Number of grants and dollar amounts that have been awarded and disbursed
Details of those that have received grants: name of business; address; amount of grant; and business category
Let’s remember, though, that even if the bill passes the House, we still have the Senate to contend with. So, we will see what comes of it all over the coming week.
Proposal for a new visa class: H-2C
Introduced by Rep Lloyd Smucker (R-Pa.) last week, H.R. 7239 seeks to amend the Immigration and Nationality Act by adding the H-2C nonimmigrant classification with the intent that this visa class will help with the current labour shortage. The Act has been dubbed as the “Essential Workers for Economic Advancement Act” (EWEA).
Apart from coverage that includes the National Restaurant Association’s (NRA) fervent support (see examples 1, 2, and 3), I haven’t seen a lot written about this proposed program. So, I figured I’d take a dive into the literature and weigh in.
This visa caters to employers whose industries “have comparatively low sales per employee” (i.e. industries that rank in the lowest ten when dividing number of sales by number of employees in the census’ dataset). I couldn’t figure out for the life of me how to replicate the data, so I will have to take the NRA’s word here that the restaurant industry is included as a participating industry.
In order to be a “registered employer” in the program, the business must be registered and approved by the Secretary of Homeland Security. Each potential employer must estimate how many H-2C nonimmigrants the employer will seek to employ annually. Also, the county or metropolitan area from which the employer is based must have an unemployment rate of ≤7.9% during the fiscal quarter they submit an application; this requirement is otherwise known as “full employment area”. If approved, all eligible H-2C positions are to be made available on a website maintained by the Secretary of Labor and with the workforce agency of the state where the position is located.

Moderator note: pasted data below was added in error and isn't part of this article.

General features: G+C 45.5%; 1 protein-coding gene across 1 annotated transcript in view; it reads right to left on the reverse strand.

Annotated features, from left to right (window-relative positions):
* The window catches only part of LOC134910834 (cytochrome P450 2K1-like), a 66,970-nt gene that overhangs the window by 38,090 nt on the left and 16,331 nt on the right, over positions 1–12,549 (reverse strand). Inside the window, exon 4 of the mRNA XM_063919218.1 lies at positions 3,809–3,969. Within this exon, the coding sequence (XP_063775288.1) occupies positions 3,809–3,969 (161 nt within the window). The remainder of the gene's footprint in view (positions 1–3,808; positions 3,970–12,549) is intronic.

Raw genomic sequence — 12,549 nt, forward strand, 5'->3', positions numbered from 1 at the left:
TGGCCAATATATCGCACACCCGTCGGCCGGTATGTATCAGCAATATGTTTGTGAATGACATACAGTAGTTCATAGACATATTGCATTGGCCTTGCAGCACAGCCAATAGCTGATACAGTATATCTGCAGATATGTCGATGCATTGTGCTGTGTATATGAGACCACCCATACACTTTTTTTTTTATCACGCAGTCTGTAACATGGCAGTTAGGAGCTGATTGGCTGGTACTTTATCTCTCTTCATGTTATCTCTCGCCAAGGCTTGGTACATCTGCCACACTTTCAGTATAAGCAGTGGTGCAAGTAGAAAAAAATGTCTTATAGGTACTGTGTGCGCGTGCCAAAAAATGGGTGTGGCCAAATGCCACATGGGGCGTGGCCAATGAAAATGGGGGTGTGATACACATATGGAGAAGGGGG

The eligible non-agricultural occupations are designated by the Occupational Information Network Database (O*NET), and are categorized by “Zones”, referring to levels of preparation (i.e. education, experience, training) needed for such a position. The H-2C will only be available for positions that fall under Zones 1–3, which for the restaurant industry include the following examples:
Zone 1 (little or no preparation): barista; fast food cook; dishwasher; food preparation worker
Zone 2 (some preparation): bartender, cashier, institution and cafeteria cooks, restaurant cooks, short order cooks, first-line supervisors of food preparation and serving workers, food cooking machine operators, batch makers, food service managers, hosts and hostesses
Zone 3 (medium preparation): chefs, head cooks, private chefs
While the above positions may not need a college education, it is important to note that any occupation that is listed in the Occupational Outlook Handbook (published by the Bureau of Labor Statistics) as requiring a bachelor’s degree or higher level of education is not an eligible occupation for this visa.
The duration of the initial granted visa is three years. The status can be renewed for up to two more additional consecutive periods of three years at a time.
Portability (i.e. changing positions within the same visa class) is permitted so long as the H-2C holder has been with the initial sponsoring employer for one year. If the H-2C nonimmigrant is unemployed, they are allowed up to 45 consecutive days of presence within the United States to either obtain new employment or to prepare for departure.